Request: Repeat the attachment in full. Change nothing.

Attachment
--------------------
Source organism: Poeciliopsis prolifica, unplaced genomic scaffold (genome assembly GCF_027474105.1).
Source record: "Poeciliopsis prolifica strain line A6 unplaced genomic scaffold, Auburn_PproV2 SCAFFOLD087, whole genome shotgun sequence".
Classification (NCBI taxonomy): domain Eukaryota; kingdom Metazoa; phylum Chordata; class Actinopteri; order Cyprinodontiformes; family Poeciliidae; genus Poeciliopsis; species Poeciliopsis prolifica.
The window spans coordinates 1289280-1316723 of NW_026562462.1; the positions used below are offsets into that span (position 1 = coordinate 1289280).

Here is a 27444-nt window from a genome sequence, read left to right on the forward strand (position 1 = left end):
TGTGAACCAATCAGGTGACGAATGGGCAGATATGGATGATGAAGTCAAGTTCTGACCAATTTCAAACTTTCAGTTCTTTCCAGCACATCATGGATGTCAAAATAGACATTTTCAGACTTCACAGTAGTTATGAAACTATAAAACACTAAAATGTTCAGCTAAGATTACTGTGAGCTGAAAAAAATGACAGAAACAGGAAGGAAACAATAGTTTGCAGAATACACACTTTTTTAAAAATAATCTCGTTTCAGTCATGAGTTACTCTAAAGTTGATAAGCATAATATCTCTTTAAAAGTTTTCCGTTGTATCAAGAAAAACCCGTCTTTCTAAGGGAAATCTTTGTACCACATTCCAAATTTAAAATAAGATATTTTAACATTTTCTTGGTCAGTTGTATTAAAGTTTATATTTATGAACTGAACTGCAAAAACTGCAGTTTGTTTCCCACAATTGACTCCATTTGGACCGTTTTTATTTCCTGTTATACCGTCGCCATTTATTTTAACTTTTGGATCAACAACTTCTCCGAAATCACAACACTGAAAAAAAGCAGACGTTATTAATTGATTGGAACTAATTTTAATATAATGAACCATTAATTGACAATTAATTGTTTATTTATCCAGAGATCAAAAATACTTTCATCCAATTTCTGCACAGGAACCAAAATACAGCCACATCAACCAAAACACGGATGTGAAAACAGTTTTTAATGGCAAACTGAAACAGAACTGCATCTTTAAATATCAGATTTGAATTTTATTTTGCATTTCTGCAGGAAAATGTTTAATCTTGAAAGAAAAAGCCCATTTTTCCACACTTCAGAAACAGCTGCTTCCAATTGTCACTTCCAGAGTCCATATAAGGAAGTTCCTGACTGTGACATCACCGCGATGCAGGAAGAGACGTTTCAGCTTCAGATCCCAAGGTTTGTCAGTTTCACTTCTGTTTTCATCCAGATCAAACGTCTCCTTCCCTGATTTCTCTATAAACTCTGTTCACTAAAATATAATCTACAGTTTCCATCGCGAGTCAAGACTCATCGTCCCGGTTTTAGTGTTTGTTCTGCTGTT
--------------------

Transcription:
Source organism: Poeciliopsis prolifica, unplaced genomic scaffold (genome assembly GCF_027474105.1).
Source record: "Poeciliopsis prolifica strain line A6 unplaced genomic scaffold, Auburn_PproV2 SCAFFOLD087, whole genome shotgun sequence".
Classification (NCBI taxonomy): domain Eukaryota; kingdom Metazoa; phylum Chordata; class Actinopteri; order Cyprinodontiformes; family Poeciliidae; genus Poeciliopsis; species Poeciliopsis prolifica.
The window spans coordinates 1289280-1316723 of NW_026562462.1; the positions used below are offsets into that span (position 1 = coordinate 1289280).

Here is a 27444-nt window from a genome sequence, read left to right on the forward strand (position 1 = left end):
TGTGAACCAATCAGGTGACGAATGGGCAGATATGGATGATGAAGTCAAGTTCTGACCAATTTCAAACTTTCAGTTCTTTCCAGCACATCATGGATGTCAAAATAGACATTTTCAGACTTCACAGTAGTTATGAAACTATAAAACACTAAAATGTTCAGCTAAGATTACTGTGAGCTGAAAAAAATGACAGAAACAGGAAGGAAACAATAGTTTGCAGAATACACACTTTTTTAAAAATAATCTCGTTTCAGTCATGAGTTACTCTAAAGTTGATAAGCATAATATCTCTTTAAAAGTTTTCCGTTGTATCAAGAAAAACCCGTCTTTCTAAGGGAAATCTTTGTACCACATTCCAAATTTAAAATAAGATATTTTAACATTTTCTTGGTCAGTTGTATTAAAGTTTATATTTATGAACTGAACTGCAAAAACTGCAGTTTGTTTCCCACAATTGACTCCATTTGGACCGTTTTTATTTCCTGTTATACCGTCGCCATTTATTTTAACTTTTGGATCAACAACTTCTCCGAAATCACAACACTGAAAAAAAGCAGACGTTATTAATTGATTGGAACTAATTTTAATATAATGAACCATTAATTGACAATTAATTGTTTATTTATCCAGAGATCAAAAATACTTTCATCCAATTTCTGCACAGGAACCAAAATACAGCCACATCAACCAAAACACGGATGTGAAAACAGTTTTTAATGGCAAACTGAAACAGAACTGCATCTTTAAATATCAGATTTGAATTTTATTTTGCATTTCTGCAGGAAAATGTTTAATCTTGAAAGAAAAAGCCCATTTTTCCACACTTCAGAAACAGCTGCTTCCAATTGTCACTTCCAGAGTCCATATAAGGAAGTTCCTGACTGTGACATCACCGCGATGCAGGAAGAGACGTTTCAGCTTCAGATCCCAAGGTTTGTCAGTTTCACTTCTGTTTTCATCCAGATCAAACGTCTCCTTCCCTGATTTCTCTATAAACTCTGTTCACTAAAATATAATCTACAGTTTCCATCGCGAGTCAAGACTCATCGTCCCGGTTTTAGTGTTTGTTCTGCTGTT